I was first exposed to Roger Zelazny’s Amber books when I was in college. I’m sure I was trying to avoid reading Plato’s Republic or Machiavelli’s The Prince at the time. Whatever the reason for picking up the book, I still remember the thrill I got from the first few chapters of Nine Princes in Amber, where the hero wakes up in a hospital with amnesia and gradually comes to discover who he really is: a Prince of Amber, the one true world, of which all other worlds (including Earth) are merely shadows.
I don’t know if the amnesiac-hero-who-is-more-than-he-seems was already a cliché by the time Zelazny wrote Nine Princes in Amber in the early 70s, but it certainly is now. The obvious example is Ludlum’s Bourne franchise; other examples from cinema include Memento and The Long Kiss Goodnight. The idea has a long history in sci-fi as well. Of the top of my head I can think of Robert Silverberg’s Valentine books and the movies Total Recall and Dark City. And if you include stories that feature a protagonist who is unaware of his/her True Identity for some reason other than amnesia, the list grows to include close to half of the sci-fi and fantasy stories out there, including the Harry Potter books, The Matrix and Star Wars.
Somehow, though, Prince Corwin of Amber stands out. I think it’s because for Corwin, amnesia isn’t a convenient escape from a sinister and troubling world (as it is for nearly every other amnesiac or otherwise cognitively deficient hero in books and movies); it’s an unwanted exile from reality, in a very literal sense. There’s no real question of Prince Corwin settling down and living a normal life on Earth (like Cypher in the Matrix, who chooses to have his memory re-wiped rather than deal with the true reality). Nor does he have to be informed, like Charlie in The Long Kiss Goodnight, that he’s been living a lie. He knows something isn’t right, and he’s going to figure out what it is and who is responsible – and then kill them.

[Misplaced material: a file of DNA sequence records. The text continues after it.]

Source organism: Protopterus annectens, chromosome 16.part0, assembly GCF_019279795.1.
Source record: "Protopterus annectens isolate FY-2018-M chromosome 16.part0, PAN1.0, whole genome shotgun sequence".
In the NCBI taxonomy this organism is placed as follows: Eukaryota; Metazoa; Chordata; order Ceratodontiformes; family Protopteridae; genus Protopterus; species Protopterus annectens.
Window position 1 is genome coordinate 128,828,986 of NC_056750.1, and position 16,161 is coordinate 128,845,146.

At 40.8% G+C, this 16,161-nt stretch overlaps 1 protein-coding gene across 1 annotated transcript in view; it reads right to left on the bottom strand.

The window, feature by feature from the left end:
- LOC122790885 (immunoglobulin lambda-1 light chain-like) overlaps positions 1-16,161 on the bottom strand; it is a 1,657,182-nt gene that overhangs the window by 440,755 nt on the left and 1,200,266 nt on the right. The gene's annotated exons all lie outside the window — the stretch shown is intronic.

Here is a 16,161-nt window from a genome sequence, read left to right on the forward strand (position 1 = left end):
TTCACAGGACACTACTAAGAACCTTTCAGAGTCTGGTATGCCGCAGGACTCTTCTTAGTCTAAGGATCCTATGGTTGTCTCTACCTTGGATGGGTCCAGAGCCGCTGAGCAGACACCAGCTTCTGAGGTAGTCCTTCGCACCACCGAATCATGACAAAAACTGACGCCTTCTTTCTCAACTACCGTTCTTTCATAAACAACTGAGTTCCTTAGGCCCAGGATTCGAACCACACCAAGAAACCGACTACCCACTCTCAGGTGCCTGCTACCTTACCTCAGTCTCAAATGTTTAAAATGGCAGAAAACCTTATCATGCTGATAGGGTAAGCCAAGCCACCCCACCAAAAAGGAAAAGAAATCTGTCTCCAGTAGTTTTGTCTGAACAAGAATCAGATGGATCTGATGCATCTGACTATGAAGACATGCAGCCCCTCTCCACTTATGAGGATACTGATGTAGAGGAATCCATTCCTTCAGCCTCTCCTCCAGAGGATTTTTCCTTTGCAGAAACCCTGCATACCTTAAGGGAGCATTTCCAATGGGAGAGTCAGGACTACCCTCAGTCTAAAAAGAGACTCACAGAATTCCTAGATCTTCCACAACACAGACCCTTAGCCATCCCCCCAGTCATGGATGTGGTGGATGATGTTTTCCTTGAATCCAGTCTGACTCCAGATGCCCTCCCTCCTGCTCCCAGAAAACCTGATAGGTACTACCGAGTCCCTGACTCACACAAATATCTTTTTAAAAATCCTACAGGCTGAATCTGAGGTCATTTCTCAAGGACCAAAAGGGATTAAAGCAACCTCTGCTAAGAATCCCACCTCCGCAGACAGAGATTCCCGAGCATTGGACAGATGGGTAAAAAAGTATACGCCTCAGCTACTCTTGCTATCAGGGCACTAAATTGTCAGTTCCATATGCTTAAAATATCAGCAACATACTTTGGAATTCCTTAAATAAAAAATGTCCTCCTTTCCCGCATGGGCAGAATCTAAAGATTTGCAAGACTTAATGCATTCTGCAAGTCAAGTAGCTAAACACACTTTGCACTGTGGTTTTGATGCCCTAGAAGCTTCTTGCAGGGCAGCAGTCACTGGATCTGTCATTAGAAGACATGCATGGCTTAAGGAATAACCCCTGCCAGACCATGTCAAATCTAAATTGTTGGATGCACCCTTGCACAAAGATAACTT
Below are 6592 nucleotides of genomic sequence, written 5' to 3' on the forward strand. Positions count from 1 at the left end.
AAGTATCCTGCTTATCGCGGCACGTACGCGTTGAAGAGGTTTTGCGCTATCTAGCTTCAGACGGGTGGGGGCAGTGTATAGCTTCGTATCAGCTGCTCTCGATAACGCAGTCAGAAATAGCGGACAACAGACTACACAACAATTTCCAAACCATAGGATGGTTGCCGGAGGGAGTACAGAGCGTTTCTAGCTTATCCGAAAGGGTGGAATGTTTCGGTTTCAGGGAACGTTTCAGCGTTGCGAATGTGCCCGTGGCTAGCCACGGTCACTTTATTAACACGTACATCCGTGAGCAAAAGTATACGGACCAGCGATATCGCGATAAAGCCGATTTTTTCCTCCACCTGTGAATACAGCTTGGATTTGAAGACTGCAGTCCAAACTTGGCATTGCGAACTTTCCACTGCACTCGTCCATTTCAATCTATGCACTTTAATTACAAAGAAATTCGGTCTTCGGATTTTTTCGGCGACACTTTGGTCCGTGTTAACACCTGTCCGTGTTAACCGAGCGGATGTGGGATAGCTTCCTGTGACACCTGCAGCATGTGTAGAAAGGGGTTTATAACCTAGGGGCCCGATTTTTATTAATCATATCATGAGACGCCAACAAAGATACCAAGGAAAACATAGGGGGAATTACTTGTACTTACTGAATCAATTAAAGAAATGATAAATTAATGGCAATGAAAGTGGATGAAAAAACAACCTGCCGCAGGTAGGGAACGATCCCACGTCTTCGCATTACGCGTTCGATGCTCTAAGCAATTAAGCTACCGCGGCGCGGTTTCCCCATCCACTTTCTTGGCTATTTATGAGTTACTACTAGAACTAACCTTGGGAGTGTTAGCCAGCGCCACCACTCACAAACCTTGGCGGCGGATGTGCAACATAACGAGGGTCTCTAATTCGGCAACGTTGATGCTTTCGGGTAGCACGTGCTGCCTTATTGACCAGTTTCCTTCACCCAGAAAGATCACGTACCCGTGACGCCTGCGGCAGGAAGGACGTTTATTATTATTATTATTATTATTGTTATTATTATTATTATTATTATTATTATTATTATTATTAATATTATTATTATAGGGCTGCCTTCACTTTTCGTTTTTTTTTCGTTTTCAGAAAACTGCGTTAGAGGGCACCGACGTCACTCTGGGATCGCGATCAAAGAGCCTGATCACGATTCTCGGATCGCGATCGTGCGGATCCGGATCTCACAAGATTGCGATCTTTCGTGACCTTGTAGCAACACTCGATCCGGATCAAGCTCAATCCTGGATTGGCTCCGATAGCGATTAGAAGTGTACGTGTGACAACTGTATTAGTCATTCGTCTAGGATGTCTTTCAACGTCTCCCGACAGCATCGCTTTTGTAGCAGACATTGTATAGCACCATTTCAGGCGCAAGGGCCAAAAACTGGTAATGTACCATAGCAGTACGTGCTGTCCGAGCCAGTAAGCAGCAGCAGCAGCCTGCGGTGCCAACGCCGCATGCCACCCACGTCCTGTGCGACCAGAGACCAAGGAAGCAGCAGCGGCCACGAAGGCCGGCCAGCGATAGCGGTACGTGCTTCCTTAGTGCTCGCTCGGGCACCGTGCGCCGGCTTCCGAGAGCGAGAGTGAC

Corwin doesn’t stagger from chapter to chapter exclaiming, “No! It can’t be!”, as is typical in amnesiac-comes-to-grips-with-reality stories. He remains poker-faced throughout, hiding his ignorance in an attempt to get the other characters to fill him in on what’s happening. The setting of the Chronicles of Amber may be fantastical, but Corwin remains pragmatic and no-nonsense. He’s like the Philip Marlowe of epic fantasy adventures: cunning, violent, and mostly amoral, at least at first.
It’s the interplay of these two elements, the fantastical world of Amber and its shadows, along with the pragmatic, incongruous and occasionally heroic Corwin, that makes the Chronicles of Amber so fascinating. A lot of the conventions of high fantasy make appearances: magical swords (and lots of sword-fighting); kings, princes and princesses; great battles featuring human and almost-human creatures; various mythological monsters; etc., but one key element is missing: destiny. It’s never clear that Corwin is going to be victorious, or what being victorious would consist of. A lot of the time it’s unclear who he’s actually fighting against. Corwin stumbles along making the best decisions he can, sometimes thinking only of saving his own skin, sometimes acting out of anger, and every once in a while doing something admirable. As a Prince of Amber, Corwin has the power to create whole new worlds out of shadow, so he literally makes things up as he goes along. He is probably the very first existentialist fantasy hero.
The later books aren’t quite as much fun as the first few, as Corwin gets bogged down in politics and hemmed in by his growing sense of duty. On one hand, it’s nice to see a hero actually grow and change as a person throughout the books; on the other hand, it’s a little disappointing to see an iconoclastic antihero like Corwin drafted into a more conventional heroic role. There’s no way around it, I suppose: everybody has to grow up sometime.
I highly recommend this series. The first couple of books in particular are hard to put down, and once you get started you’re going to want to see how things end.